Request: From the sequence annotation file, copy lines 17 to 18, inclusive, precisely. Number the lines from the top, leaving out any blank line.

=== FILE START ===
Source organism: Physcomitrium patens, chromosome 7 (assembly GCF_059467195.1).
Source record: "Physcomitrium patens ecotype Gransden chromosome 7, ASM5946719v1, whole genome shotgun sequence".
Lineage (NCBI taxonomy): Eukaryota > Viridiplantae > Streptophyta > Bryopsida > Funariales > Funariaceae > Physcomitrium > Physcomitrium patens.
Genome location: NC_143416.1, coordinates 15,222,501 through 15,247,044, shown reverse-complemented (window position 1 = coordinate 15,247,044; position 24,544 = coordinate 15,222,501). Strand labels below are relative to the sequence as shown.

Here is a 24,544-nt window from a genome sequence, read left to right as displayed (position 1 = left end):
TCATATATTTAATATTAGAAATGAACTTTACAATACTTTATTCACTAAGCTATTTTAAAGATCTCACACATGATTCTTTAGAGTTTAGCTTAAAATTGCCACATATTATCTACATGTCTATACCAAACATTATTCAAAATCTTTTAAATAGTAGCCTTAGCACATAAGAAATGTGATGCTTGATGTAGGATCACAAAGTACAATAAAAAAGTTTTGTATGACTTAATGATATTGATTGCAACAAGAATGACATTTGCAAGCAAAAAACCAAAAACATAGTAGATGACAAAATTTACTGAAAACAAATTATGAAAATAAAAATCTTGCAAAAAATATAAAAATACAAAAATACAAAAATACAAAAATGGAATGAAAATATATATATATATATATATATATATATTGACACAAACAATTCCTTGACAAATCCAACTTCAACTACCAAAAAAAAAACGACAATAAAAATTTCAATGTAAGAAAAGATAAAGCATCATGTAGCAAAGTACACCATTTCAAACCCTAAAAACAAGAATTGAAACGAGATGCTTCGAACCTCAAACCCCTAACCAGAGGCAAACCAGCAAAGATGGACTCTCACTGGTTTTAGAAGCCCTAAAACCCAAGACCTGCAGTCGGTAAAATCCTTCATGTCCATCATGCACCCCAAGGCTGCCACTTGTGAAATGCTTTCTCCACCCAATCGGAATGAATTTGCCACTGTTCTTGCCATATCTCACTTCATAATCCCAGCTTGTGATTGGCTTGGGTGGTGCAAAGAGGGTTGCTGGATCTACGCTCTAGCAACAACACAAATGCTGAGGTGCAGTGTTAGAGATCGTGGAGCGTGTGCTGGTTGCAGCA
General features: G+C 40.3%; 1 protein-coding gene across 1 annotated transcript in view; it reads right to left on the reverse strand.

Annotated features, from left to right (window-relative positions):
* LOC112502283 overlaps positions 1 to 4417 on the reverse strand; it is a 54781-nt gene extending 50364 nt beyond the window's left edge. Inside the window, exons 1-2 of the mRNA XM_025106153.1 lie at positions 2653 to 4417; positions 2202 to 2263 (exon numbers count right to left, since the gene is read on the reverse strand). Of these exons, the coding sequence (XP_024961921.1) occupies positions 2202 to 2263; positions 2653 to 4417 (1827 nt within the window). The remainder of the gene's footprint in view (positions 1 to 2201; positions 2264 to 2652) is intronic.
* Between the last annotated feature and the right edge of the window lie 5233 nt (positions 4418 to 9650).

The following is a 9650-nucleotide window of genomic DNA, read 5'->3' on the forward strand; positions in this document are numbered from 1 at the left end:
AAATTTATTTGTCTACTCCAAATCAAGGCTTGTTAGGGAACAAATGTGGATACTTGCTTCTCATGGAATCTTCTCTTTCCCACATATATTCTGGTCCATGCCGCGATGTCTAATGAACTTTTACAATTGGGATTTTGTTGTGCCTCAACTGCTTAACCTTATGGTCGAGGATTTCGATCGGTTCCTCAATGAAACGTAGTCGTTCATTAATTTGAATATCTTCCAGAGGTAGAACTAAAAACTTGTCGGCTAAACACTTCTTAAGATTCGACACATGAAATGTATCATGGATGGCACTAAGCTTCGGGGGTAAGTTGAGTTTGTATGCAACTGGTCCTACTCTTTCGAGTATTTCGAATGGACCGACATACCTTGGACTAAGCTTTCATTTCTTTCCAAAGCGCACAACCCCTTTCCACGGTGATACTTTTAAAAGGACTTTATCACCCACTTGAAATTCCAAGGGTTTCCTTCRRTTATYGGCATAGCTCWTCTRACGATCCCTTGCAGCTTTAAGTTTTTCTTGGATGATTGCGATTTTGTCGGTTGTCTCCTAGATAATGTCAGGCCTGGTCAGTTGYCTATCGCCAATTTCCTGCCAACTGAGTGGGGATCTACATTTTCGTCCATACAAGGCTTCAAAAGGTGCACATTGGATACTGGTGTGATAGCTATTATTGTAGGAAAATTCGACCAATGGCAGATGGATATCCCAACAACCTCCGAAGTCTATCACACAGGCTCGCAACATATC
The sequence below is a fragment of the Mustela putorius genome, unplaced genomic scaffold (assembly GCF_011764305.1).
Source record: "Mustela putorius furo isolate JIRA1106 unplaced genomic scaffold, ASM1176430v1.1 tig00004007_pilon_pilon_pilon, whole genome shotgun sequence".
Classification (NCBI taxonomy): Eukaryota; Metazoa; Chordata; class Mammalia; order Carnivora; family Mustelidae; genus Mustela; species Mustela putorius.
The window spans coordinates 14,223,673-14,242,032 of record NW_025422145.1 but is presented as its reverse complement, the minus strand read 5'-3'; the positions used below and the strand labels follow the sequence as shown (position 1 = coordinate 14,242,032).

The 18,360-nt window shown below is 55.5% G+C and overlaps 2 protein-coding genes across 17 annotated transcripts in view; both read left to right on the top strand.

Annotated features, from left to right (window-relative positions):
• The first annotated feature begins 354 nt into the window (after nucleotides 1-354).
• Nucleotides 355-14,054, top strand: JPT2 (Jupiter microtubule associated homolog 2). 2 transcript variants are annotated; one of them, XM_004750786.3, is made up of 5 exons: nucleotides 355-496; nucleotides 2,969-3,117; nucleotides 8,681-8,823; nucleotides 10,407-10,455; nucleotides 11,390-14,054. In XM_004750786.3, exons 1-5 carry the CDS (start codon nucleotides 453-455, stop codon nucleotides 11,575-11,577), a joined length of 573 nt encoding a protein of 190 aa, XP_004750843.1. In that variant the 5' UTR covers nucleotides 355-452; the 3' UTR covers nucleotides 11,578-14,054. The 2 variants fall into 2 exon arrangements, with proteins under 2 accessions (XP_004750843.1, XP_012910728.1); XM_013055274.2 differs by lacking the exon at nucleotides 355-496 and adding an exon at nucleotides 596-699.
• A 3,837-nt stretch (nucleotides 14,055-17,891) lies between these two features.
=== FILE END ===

The 18,360-nt window shown below is 55.5% G+C and overlaps 2 protein-coding genes across 17 annotated transcripts in view; both read left to right on the top strand.

Annotated features, from left to right (window-relative positions):